The Latest: Exec says he paid Hubbard to open doors
OPELIKA, Ala. (AP) — The Latest on the ethics trial of Alabama House Speaker Mike Hubbard (all times local):
The president of an education curriculum company says that he paid Alabama House Speaker Mike Hubbard $7,500 a month to open doors with legislative leaders across the country — but not in Alabama.
Edgenuity President Michael Humphrey testified that he thought Hubbard could get him meetings with legislative leaders in other states, given his background as a legislator and someone familiar with college sports.
Asked about his company’s consulting contract with one of Hubbard’s companies, Humphrey said the speaker did not work on issues in Alabama.
Prosecutors have accused Hubbard of using his positions as speaker and state Republican Party chairman to make money and solicit financial favors. Hubbard has maintained his innocence and said the transactions were legal.
The retired director of the Alabama Ethics Commission said Alabama House Speaker Mike Hubbard was repeatedly cautioned that he could not use his office to financially benefit himself or his business clients.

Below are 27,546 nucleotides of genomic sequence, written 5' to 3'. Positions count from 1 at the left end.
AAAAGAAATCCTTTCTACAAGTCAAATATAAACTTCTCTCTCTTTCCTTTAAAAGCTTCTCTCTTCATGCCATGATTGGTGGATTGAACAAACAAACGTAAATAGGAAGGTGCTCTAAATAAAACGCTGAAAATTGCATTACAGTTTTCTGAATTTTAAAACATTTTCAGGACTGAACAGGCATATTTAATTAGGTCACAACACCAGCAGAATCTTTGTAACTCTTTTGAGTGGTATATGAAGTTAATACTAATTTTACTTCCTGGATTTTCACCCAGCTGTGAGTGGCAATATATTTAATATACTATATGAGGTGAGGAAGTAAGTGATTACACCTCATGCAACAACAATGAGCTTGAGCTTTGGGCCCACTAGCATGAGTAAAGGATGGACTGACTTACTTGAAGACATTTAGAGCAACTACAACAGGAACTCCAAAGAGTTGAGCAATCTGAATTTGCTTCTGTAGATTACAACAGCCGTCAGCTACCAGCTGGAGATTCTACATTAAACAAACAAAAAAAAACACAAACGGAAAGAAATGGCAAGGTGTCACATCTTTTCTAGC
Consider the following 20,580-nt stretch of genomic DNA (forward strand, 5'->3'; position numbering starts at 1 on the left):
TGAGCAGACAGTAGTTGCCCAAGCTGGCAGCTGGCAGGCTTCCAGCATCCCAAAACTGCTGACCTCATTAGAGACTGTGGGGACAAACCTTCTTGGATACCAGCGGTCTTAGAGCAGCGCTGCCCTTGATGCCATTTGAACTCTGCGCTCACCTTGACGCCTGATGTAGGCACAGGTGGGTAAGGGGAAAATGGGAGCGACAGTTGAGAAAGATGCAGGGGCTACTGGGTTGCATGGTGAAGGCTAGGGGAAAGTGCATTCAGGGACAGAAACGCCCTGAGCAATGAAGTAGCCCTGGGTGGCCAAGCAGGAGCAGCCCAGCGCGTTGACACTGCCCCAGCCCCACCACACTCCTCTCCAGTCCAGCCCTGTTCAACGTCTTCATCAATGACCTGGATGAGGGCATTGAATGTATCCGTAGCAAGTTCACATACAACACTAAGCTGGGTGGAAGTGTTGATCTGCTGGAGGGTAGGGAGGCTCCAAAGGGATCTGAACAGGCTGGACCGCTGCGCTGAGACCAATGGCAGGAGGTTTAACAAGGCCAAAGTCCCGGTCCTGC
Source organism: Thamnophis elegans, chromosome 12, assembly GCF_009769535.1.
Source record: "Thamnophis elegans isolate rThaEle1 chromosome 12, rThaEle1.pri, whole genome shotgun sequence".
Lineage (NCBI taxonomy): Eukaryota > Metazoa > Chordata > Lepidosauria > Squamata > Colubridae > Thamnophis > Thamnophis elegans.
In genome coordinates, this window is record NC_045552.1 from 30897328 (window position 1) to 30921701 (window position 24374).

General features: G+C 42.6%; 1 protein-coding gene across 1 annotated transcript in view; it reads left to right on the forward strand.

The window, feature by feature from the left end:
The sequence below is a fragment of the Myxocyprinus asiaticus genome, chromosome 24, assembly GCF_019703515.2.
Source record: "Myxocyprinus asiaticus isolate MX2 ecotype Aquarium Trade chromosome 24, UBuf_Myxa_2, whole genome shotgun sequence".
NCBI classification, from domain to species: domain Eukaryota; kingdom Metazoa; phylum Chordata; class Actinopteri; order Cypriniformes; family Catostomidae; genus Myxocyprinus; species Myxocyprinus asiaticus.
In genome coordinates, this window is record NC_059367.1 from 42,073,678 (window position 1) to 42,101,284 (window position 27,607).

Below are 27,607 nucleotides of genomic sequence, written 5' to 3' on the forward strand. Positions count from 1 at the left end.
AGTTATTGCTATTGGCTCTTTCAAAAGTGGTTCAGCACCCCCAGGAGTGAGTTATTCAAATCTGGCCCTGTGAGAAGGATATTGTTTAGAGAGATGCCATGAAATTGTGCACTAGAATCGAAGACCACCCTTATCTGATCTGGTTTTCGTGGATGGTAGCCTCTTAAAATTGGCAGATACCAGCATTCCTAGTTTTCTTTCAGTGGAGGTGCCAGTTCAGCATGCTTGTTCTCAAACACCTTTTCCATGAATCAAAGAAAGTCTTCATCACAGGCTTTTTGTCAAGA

Jim Sumner testified Tuesday in Hubbard’s trial on 23 counts of ethics violations. He faces up to 20 years in prison for each count and immediate removal from office if convicted.
Sumner said Hubbard often sought advice about his work for private companies. He said he and general counsel Hugh Evans told Hubbard the arrangements were OK as long as he didn’t use his office to benefit himself or his clients financially.
Sumner said they gave the advice so frequently that they called it “the drill.”
Prosecutors have accused Hubbard of using his positions as house speaker and state Republican Party chairman to make money and solicit financial favors. Hubbard has maintained his innocence.
Testimony is set to resume in the ethics trial of Alabama House Speaker Mike Hubbard after the long holiday weekend.
Prosecutors have indicated that on Tuesday they will call a number of influential lobbyists and company owners as witnesses. Prosecutors say Hubbard asked them to make investments in his printing company or help him find business clients.
Hubbard is accused of using his position as GOP chairman and house speaker to generate $2.3 million in work and investments for his companies. Defense lawyers argue the transactions were legal and involved legitimate work.
Business Council of Alabama President Billy Canary, the daughter of former Gov. Bob Riley and others are expected to testify.
The trial is expected to last three weeks.